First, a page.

Simply writing source code is not sufficient: you need to turn the source code into something executable. Programming languages implement two ways: compilers and interpreters. While interpreters convert the line of code that is currently running, compilers convert the source code all at once, which takes a lot of time - time for you to goof off. After compiling the resulting code will run faster than interpreted code, since it's already all been translated.
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- The #1 Programmer Excuse for Legitimately Slacking Off: “My code's compiling.”
- [Two programmers are sword-fighting on office chairs in a hallway. An unseen manager calls them back to work through an open office door.]
- Manager: Hey! Get back to work!
- Programmer: Compiling!
- Manager: Oh. Carry on.
I was sooo amused when I heard about the most common error report when Delphi was released to the linux platform: "the compile button doesn't do anything"...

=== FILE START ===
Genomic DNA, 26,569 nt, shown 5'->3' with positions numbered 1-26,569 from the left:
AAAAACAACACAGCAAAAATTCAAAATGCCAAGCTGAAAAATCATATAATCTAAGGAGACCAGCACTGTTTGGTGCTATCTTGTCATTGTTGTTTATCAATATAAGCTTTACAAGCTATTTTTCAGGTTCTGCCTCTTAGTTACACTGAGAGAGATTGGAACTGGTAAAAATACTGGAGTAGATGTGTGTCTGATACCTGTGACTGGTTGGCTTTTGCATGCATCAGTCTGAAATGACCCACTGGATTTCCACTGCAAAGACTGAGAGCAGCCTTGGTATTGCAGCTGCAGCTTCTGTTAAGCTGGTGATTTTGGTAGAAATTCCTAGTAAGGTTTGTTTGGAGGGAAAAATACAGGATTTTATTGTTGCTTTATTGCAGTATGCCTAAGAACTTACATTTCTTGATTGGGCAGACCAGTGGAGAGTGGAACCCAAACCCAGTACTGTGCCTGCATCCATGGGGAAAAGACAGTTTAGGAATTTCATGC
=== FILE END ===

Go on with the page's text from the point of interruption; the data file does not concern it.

The "fix" was to introduce a checkbox that defaulted to not close the compile window once complete :-)
For being so open-sourced they are quite close-minded ;-)
Usually interpreters don't create any code but use the source language as instructions to the interpreter. The situation is complicated by the existence of compilers which compile to an intermediate code (Java byte code for example), then compile the byte code to machine code.
Jstout (talk) 21:54, 13 December 2013 (UTC)
126.96.36.199 07:04, 10 November 2013 (UTC)Nicklas
- (In response to the JavaByte thing, whoever said that) I just revamped the explanation (because it looked like two different explanations mashed together). Now it's not repetitious, but longer than I had intended it to be. It would have been even longer had I gone into Java, so I left that out. However, I would say that Java (human writable) source code is 'compiled' into Javabyte code, which is then 'interpretted' by the Java Engine on the end-user's machine. But the original compilation puts it in an easier-to-interpret form than any human-written version would be, even whilst being still flexible across differing platforms. However, it can be a fuzzy line, these days, what exactly does what. YMMV. 188.8.131.52 00:30, 8 September 2015 (UTC)
"Liquid Crystal Display Displays" This bothers me. 184.108.40.206 19:59, 13 March 2014 (UTC)
- https://en.wikipedia.org/wiki/RAS_syndrome -- Wesha (talk) 19:36, 11 May 2015 (UTC)
Made it into a wiki link and removed Displays. Kynde (talk) 20:10, 28 March 2014 (UTC)